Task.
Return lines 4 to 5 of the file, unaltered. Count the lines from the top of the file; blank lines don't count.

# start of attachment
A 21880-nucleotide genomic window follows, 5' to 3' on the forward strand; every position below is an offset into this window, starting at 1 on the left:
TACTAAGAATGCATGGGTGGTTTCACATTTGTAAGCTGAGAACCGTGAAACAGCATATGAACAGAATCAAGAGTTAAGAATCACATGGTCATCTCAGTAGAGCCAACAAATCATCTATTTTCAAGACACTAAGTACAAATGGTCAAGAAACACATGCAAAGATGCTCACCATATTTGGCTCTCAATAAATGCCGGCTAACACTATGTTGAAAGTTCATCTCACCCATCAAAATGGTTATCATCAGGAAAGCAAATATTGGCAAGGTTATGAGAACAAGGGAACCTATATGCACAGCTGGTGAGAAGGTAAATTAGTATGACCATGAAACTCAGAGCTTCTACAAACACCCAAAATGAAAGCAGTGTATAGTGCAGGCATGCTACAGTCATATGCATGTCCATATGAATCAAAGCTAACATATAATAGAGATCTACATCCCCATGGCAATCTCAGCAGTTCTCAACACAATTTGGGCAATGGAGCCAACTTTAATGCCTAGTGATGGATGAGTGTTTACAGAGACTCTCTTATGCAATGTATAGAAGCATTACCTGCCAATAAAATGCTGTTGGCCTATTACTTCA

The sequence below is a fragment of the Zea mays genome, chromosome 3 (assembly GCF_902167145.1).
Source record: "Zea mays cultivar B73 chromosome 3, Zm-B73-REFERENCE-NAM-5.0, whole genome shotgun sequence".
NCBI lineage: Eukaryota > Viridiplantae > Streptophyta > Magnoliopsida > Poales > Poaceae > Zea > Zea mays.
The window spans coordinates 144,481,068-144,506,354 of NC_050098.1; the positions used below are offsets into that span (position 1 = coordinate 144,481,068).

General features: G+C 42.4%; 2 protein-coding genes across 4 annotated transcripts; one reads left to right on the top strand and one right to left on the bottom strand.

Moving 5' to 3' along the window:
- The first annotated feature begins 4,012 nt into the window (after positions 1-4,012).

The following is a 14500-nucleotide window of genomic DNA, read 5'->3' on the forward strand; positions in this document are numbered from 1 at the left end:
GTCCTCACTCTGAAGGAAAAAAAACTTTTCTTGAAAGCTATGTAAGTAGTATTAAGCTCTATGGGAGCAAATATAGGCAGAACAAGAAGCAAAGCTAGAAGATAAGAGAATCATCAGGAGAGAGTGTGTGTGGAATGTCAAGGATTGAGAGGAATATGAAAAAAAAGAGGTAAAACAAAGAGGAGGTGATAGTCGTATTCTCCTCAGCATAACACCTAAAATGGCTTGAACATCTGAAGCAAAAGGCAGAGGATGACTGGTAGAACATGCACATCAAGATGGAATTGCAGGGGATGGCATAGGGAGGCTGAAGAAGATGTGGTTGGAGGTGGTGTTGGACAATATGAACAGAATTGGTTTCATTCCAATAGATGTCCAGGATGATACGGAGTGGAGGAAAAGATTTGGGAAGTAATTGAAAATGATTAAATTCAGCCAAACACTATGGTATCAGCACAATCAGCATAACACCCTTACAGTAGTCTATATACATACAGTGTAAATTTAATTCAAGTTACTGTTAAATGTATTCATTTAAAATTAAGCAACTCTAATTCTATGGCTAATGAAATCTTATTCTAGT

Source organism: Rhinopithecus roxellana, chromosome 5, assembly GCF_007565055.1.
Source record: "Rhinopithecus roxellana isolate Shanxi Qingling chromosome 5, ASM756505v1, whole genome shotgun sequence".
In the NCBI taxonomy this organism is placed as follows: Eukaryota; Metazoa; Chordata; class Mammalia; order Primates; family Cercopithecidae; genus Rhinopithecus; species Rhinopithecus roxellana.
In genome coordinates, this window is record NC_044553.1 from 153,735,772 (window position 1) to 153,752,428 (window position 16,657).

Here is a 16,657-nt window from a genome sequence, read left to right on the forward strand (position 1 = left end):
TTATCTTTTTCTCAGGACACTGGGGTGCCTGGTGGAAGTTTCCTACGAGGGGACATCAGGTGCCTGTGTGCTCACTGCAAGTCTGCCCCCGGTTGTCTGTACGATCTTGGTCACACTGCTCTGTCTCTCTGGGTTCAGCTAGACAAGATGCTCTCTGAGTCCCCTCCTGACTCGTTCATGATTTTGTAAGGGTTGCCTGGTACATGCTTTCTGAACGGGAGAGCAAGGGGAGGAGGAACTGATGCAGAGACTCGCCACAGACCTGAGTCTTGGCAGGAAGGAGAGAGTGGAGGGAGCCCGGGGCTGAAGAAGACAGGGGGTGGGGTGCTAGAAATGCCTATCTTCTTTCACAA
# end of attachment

Source record: "Zea mays cultivar B73 chromosome 3, Zm-B73-REFERENCE-NAM-5.0, whole genome shotgun sequence".
NCBI lineage: Eukaryota > Viridiplantae > Streptophyta > Magnoliopsida > Poales > Poaceae > Zea > Zea mays.